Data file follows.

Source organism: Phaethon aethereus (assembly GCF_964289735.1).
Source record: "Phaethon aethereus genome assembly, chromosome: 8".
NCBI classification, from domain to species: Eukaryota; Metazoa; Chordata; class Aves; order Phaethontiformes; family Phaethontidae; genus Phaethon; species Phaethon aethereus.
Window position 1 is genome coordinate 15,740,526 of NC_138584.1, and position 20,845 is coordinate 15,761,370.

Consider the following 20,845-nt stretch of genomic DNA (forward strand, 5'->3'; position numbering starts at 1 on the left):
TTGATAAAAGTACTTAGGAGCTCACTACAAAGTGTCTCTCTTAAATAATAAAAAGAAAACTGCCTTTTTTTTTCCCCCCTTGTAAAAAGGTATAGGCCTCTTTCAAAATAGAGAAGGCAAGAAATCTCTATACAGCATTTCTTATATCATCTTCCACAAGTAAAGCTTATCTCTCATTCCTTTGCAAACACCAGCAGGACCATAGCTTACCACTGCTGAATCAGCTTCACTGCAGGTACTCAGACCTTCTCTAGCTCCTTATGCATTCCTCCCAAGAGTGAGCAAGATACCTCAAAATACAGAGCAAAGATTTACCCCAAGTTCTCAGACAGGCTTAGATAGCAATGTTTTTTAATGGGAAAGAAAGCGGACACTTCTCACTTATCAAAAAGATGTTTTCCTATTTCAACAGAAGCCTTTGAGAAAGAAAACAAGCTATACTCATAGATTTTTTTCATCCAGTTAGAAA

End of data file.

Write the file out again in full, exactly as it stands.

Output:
Source organism: Phaethon aethereus (assembly GCF_964289735.1).
Source record: "Phaethon aethereus genome assembly, chromosome: 8".
NCBI classification, from domain to species: Eukaryota; Metazoa; Chordata; class Aves; order Phaethontiformes; family Phaethontidae; genus Phaethon; species Phaethon aethereus.
Window position 1 is genome coordinate 15,740,526 of NC_138584.1, and position 20,845 is coordinate 15,761,370.

Consider the following 20,845-nt stretch of genomic DNA (forward strand, 5'->3'; position numbering starts at 1 on the left):
TTGATAAAAGTACTTAGGAGCTCACTACAAAGTGTCTCTCTTAAATAATAAAAAGAAAACTGCCTTTTTTTTTCCCCCCTTGTAAAAAGGTATAGGCCTCTTTCAAAATAGAGAAGGCAAGAAATCTCTATACAGCATTTCTTATATCATCTTCCACAAGTAAAGCTTATCTCTCATTCCTTTGCAAACACCAGCAGGACCATAGCTTACCACTGCTGAATCAGCTTCACTGCAGGTACTCAGACCTTCTCTAGCTCCTTATGCATTCCTCCCAAGAGTGAGCAAGATACCTCAAAATACAGAGCAAAGATTTACCCCAAGTTCTCAGACAGGCTTAGATAGCAATGTTTTTTAATGGGAAAGAAAGCGGACACTTCTCACTTATCAAAAAGATGTTTTCCTATTTCAACAGAAGCCTTTGAGAAAGAAAACAAGCTATACTCATAGATTTTTTTCATCCAGTTAGAAA